Take the Fear Out of Paying for College

You can do it -- but you have to start now.

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If you've just recovered from the sticker shock of stroller prices, brace yourself, because you're about to learn the cost of college. In 2020, four years at a public university will cost about $118,000; private tuition will run around $260,000, according to estimates from T. Rowe Price Associates in Baltimore, a mutual fund company that manages three state college savings plans.

But saving a little bit each month starting now could add up to a significant chunk of change by the time your child goes to college. Consider this: $100 invested monthly in a 529 college savings plan could grow to $30,500 in 18 years.

Given the recent state of the stock market, investing may seem even scarier than those future tuition bills. But even with the Dow Jones Industrial average dropping, historically, stocks have still beat money market accounts when it comes to returns. If you look back over the last 20 years, a time frame that includes some of the steepest market declines, "the stock market has still grown on average about 8 percent each year," says Jay Stillman, a certified college planning specialist as Savingforcollege.com. Money markets, meanwhile, have grown just 4 percent. According to Stillman, it's short-sighted to base your concerns on a market's most recent performances. Instead, it's most important to invest over time so you're likely to reap a solid average return.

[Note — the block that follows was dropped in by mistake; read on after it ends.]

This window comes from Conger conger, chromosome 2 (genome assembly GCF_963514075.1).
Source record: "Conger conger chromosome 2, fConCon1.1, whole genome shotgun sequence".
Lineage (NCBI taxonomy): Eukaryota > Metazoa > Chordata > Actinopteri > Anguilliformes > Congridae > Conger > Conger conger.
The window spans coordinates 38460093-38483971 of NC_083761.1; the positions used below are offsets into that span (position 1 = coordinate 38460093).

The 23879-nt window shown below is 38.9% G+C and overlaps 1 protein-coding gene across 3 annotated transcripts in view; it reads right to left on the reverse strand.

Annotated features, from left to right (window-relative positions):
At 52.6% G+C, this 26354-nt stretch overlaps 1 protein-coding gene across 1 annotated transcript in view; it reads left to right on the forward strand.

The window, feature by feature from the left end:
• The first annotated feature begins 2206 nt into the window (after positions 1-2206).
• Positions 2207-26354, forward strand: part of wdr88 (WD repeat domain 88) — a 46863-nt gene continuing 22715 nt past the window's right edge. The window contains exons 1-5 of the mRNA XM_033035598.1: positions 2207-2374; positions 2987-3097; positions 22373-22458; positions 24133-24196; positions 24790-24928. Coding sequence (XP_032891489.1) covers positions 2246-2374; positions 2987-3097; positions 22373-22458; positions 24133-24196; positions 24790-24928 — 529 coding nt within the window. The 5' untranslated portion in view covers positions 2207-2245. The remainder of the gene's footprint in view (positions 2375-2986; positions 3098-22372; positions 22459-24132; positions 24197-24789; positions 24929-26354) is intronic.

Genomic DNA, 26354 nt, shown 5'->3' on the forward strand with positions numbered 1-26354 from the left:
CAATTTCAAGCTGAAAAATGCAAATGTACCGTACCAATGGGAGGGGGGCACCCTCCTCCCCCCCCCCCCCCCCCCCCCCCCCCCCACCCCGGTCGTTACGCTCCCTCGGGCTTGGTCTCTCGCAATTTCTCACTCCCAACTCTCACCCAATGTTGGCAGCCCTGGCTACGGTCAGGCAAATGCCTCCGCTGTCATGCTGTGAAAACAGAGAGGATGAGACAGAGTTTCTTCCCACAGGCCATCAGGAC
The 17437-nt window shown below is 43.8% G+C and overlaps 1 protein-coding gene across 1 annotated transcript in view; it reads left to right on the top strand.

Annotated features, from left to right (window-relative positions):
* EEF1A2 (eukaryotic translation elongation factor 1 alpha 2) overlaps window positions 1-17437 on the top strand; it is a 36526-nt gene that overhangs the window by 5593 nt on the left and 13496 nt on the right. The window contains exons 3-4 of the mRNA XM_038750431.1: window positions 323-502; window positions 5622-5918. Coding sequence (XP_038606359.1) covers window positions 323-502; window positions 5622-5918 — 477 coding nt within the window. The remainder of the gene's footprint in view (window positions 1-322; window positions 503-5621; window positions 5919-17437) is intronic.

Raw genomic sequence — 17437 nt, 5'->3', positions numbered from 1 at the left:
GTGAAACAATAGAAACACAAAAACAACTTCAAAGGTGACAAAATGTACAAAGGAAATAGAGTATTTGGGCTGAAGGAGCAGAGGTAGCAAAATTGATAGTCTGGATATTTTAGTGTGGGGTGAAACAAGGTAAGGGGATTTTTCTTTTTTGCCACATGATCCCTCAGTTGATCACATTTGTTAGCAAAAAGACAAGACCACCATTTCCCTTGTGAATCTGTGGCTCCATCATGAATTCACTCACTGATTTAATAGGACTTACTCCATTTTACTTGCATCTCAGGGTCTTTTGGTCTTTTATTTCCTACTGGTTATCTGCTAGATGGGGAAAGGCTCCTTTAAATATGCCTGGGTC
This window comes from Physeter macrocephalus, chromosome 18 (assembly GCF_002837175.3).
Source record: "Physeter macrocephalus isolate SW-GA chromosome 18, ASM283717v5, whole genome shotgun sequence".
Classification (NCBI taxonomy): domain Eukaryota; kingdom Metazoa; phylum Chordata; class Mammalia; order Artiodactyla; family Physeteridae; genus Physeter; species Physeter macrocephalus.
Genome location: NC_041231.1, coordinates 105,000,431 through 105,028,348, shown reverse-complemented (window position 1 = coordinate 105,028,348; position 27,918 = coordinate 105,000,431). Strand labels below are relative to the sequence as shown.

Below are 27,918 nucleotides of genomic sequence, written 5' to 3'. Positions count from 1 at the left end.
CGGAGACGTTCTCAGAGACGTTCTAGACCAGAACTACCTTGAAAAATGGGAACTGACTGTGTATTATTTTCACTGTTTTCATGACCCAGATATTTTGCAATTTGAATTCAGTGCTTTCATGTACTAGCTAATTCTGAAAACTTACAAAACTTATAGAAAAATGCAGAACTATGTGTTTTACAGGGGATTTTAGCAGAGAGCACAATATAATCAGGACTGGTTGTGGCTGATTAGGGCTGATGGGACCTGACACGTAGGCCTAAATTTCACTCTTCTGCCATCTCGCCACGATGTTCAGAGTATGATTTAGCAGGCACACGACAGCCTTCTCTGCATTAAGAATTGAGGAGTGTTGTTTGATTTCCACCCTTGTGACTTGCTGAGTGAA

And even if your child goes to the most expensive school in the country, it's reasonable to assume that if your household income is below $70,000 a year, your child will be eligible for some sort of financial aid, which usually consists of student loans. The key is simply to save as much as you can on a regular basis. And because you can open most of these college savings accounts with as little as $25, don't wait another second to start. As anyone who's forgotten to record milestones in a baby book knows, time flies -- and it only gets harder to catch up.

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